22 AUG 2016
“Super stroked to showcase, the 325 bedded Venkateshwar super speciality hospital …” read the Facebook post of Dipankar Mazumdar, an architect incredibly talented and insanely nice to hang out with.
A picture of the building with its surrounding was attached and the post threw some more words across-
‘The operations having been started just few days back… the hospital building was a much needed medical facility in sub city of Dwarka (Delhi-SW)”, it blissfully ended with a congratulatory note to “all those who were involved in planning design and execution of the project”.
We all do this as professionals. Share our feelings for our project
- Proud -when objective is met.
- Happy -when we have bigger budgets, cheaper materials, braver clients, elastic building regulations, professional team and tolerant neighbours.
- Contend-when buildings stand the test of time.
Totally wrapped in these thought I entered the TAJ hotel conference room, to attend a panel discussion on-“An architect’s decisions affect public safety”
On the screen was a building on fire. One could see smoke billowing from below, and people stuck on top floor.
On the stage were seated some 4 panellists around a small coffee table and I could see the introductions almost over by the moderator- Mr. Lalit Pandey; who as I know is a leading consultant of façade engineering for more than two decades now. A man with background in engineering, and experience of working over several facades.
A young architect in the front row was giving the meaning of façade perhaps as he understood-to some 80 odd architects seated in the hall in rapt attention
A façade is a simple self-supporting structure that handles its own weight, through a system of-
- Brackets that provide fixity
- A Grid which is usually a metallic structure spaced to withstand forces
- Skin –held by the grid usually covers the building – it could be glass, Aluminium composite panels or a host of other materials in much smaller measures.
Façade protects against-Weather, Noise, pollution, withstand earthquake and resist winds; perhaps with a pleasing look
Mr. Pandey to be referred as moderator from now on smiled down and asked –“WHERE did the process of thinking: overlook the fire requirement?”
That’s what the panellist had collected for, he added -to offer unbiased opinion on all aspects of fire safety independent of any manufacturer, supplier or installer.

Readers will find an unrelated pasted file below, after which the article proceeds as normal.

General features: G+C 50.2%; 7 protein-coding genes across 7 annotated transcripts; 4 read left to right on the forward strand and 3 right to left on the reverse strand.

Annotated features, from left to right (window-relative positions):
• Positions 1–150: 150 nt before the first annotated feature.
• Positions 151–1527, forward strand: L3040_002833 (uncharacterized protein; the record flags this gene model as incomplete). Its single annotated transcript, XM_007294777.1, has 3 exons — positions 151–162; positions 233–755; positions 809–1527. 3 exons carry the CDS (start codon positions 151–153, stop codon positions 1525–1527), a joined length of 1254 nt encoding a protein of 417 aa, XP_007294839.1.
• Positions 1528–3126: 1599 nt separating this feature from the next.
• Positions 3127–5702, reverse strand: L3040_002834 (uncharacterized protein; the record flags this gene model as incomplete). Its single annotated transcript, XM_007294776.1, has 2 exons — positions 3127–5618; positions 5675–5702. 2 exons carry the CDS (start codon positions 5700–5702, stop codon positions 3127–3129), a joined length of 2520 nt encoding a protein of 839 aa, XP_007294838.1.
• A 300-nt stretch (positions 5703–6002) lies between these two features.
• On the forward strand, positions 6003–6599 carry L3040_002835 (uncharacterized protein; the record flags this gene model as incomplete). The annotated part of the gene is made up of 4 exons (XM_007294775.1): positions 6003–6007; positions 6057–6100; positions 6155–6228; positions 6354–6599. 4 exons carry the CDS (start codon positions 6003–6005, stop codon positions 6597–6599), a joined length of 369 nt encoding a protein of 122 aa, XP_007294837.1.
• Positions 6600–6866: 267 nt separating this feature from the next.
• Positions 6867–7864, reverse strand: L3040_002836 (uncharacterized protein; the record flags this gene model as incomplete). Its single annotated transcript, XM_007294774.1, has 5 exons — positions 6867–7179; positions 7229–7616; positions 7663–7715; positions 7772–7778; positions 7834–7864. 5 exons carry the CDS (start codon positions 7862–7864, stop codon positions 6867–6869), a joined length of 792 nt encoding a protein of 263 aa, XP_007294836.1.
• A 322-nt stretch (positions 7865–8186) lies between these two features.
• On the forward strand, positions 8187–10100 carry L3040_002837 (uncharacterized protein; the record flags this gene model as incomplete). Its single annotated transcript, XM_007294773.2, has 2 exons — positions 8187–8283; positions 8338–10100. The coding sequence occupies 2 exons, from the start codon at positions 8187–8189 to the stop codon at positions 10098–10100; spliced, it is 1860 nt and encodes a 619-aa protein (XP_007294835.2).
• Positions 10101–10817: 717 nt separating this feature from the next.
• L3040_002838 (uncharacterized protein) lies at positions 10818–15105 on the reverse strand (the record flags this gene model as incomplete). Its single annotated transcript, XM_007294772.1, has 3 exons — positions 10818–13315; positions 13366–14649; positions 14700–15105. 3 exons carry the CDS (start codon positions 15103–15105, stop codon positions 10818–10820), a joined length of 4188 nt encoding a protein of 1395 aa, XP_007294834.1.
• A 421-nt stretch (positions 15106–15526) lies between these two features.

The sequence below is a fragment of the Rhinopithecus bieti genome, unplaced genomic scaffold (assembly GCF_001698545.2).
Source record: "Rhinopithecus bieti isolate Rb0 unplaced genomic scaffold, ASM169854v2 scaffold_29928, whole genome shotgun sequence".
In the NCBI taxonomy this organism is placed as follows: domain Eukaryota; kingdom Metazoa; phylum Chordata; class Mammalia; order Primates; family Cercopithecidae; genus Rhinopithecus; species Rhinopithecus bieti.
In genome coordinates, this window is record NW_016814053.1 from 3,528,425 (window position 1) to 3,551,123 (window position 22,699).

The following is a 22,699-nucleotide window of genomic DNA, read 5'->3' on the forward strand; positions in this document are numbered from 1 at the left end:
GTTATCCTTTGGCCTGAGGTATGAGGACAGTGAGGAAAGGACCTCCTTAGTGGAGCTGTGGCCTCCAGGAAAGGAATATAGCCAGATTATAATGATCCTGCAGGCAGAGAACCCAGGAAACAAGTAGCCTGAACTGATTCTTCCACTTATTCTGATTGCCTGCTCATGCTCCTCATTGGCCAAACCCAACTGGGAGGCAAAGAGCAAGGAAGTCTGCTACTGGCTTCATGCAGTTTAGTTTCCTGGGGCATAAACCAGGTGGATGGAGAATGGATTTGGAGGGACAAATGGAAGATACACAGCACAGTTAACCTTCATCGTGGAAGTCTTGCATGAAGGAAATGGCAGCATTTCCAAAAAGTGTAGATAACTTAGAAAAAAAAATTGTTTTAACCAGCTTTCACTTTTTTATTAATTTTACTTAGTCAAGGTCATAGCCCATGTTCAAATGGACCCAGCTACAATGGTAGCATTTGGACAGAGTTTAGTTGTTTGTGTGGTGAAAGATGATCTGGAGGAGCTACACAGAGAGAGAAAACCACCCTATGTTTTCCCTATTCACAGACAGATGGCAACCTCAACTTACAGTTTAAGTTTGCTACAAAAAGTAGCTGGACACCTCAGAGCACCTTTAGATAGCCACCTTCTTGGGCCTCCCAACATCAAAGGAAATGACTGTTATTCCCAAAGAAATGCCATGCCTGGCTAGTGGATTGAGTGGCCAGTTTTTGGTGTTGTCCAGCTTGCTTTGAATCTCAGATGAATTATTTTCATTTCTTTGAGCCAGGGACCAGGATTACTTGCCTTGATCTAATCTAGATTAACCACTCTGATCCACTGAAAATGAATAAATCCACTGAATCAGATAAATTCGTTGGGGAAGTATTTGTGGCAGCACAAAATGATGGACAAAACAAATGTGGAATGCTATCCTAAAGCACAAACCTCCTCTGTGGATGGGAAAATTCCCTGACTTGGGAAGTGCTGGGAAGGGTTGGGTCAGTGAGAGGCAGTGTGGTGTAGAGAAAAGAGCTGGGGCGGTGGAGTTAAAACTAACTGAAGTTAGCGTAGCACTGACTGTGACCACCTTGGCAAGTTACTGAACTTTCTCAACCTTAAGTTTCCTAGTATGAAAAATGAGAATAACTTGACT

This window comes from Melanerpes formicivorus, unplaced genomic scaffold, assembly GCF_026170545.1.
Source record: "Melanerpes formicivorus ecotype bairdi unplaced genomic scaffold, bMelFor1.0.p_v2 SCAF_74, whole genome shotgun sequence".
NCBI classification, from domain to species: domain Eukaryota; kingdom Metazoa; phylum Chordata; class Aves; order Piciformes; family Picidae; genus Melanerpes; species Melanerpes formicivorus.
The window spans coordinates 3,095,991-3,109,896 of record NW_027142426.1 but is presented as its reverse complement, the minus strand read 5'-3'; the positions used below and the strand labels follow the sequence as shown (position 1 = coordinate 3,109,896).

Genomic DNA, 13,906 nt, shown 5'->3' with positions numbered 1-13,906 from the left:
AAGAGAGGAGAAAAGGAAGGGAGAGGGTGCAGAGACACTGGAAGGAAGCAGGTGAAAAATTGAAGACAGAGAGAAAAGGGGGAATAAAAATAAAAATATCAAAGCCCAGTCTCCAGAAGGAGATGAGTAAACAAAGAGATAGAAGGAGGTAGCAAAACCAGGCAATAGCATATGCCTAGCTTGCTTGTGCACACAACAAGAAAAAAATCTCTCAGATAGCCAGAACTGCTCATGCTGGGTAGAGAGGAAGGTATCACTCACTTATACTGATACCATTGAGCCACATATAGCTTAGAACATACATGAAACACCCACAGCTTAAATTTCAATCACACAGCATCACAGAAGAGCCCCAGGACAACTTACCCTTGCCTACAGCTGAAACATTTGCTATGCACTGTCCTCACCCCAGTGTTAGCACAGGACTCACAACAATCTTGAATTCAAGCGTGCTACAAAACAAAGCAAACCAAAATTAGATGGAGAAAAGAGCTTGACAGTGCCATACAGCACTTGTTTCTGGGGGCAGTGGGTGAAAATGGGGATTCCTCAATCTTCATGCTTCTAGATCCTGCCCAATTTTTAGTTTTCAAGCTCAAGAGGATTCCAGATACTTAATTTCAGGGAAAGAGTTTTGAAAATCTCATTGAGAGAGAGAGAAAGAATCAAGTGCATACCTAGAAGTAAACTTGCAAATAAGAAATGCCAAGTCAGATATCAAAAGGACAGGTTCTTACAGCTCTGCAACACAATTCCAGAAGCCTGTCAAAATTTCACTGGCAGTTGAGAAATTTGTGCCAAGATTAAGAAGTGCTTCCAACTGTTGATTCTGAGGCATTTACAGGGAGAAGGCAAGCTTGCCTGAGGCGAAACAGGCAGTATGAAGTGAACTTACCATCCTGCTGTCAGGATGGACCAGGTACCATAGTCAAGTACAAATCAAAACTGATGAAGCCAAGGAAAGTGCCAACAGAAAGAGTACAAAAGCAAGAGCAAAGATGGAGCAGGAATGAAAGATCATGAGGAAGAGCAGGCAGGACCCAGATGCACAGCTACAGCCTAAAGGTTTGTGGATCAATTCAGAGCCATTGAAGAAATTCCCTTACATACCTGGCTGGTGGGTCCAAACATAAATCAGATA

The slide had changed and I had finally with organizer’s help located my reserved seat in the front row next to a known face. Seated comfortably, I could clearly see Panellist A picking momentum to start the session –
How should a building approach be towards fire?
He emphasised it is important that the difference between ‘reaction-to-fire’ and ‘fire resistance’ is cleared to understand the subject thoroughly.
Reaction-to-fire mainly deals with Classifying material on basis of –
- if they burn (combustibility);
- how easily they burn (ignitability and flame spread)
- What happens when they burn (smoke development and resulting toxicity).
Architects all over use material classification to ensure the right material is in the right place with the aim of preventing a fire from starting, or limiting its spread. I could instantly relate this to the brick column structure of the hospital building in the FB post where Kalzip façade system was used.
whereas, Fire resistance, mainly addresses building systems (such as walls, floors, ceilings, and doors) and their compartmentation abilities.
_ The FB post once again ran through my mind and I knew for instance, that the 20mm thick block work used there is fire rated for two hours as per NBC. As Fire resistance is always measured in terms of ‘time’ the rating would help to know how much time is there to enable patients and people to get out in time, as well as limiting damage to property.